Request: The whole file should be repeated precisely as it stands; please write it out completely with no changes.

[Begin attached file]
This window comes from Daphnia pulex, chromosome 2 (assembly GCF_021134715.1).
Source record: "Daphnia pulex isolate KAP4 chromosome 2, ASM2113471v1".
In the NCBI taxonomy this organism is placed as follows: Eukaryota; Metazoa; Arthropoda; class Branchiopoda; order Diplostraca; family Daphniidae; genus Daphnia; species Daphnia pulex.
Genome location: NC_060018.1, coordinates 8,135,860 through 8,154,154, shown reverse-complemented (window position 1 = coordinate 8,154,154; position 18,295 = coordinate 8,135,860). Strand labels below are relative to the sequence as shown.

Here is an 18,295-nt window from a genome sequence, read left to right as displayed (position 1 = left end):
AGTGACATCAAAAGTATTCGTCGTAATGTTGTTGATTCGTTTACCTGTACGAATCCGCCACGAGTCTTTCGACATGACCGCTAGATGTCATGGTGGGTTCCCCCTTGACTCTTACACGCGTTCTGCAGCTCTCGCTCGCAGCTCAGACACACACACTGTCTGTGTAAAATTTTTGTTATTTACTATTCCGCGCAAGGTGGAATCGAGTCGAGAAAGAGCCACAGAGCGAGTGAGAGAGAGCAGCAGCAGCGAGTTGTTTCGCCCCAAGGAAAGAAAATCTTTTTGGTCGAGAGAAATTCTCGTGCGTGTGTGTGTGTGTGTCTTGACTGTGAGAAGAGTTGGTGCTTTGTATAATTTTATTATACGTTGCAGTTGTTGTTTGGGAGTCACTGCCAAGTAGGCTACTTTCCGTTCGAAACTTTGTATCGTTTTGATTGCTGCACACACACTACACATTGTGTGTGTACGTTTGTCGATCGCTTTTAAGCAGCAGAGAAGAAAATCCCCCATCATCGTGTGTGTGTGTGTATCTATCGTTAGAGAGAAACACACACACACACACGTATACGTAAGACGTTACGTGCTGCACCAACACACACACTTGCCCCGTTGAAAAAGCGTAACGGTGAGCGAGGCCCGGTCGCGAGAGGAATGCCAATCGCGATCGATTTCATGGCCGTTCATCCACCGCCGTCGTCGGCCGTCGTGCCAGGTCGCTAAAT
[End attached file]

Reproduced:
This window comes from Daphnia pulex, chromosome 2 (assembly GCF_021134715.1).
Source record: "Daphnia pulex isolate KAP4 chromosome 2, ASM2113471v1".
In the NCBI taxonomy this organism is placed as follows: Eukaryota; Metazoa; Arthropoda; class Branchiopoda; order Diplostraca; family Daphniidae; genus Daphnia; species Daphnia pulex.
Genome location: NC_060018.1, coordinates 8,135,860 through 8,154,154, shown reverse-complemented (window position 1 = coordinate 8,154,154; position 18,295 = coordinate 8,135,860). Strand labels below are relative to the sequence as shown.

Here is an 18,295-nt window from a genome sequence, read left to right as displayed (position 1 = left end):
AGTGACATCAAAAGTATTCGTCGTAATGTTGTTGATTCGTTTACCTGTACGAATCCGCCACGAGTCTTTCGACATGACCGCTAGATGTCATGGTGGGTTCCCCCTTGACTCTTACACGCGTTCTGCAGCTCTCGCTCGCAGCTCAGACACACACACTGTCTGTGTAAAATTTTTGTTATTTACTATTCCGCGCAAGGTGGAATCGAGTCGAGAAAGAGCCACAGAGCGAGTGAGAGAGAGCAGCAGCAGCGAGTTGTTTCGCCCCAAGGAAAGAAAATCTTTTTGGTCGAGAGAAATTCTCGTGCGTGTGTGTGTGTGTGTCTTGACTGTGAGAAGAGTTGGTGCTTTGTATAATTTTATTATACGTTGCAGTTGTTGTTTGGGAGTCACTGCCAAGTAGGCTACTTTCCGTTCGAAACTTTGTATCGTTTTGATTGCTGCACACACACTACACATTGTGTGTGTACGTTTGTCGATCGCTTTTAAGCAGCAGAGAAGAAAATCCCCCATCATCGTGTGTGTGTGTGTATCTATCGTTAGAGAGAAACACACACACACACACGTATACGTAAGACGTTACGTGCTGCACCAACACACACACTTGCCCCGTTGAAAAAGCGTAACGGTGAGCGAGGCCCGGTCGCGAGAGGAATGCCAATCGCGATCGATTTCATGGCCGTTCATCCACCGCCGTCGTCGGCCGTCGTGCCAGGTCGCTAAAT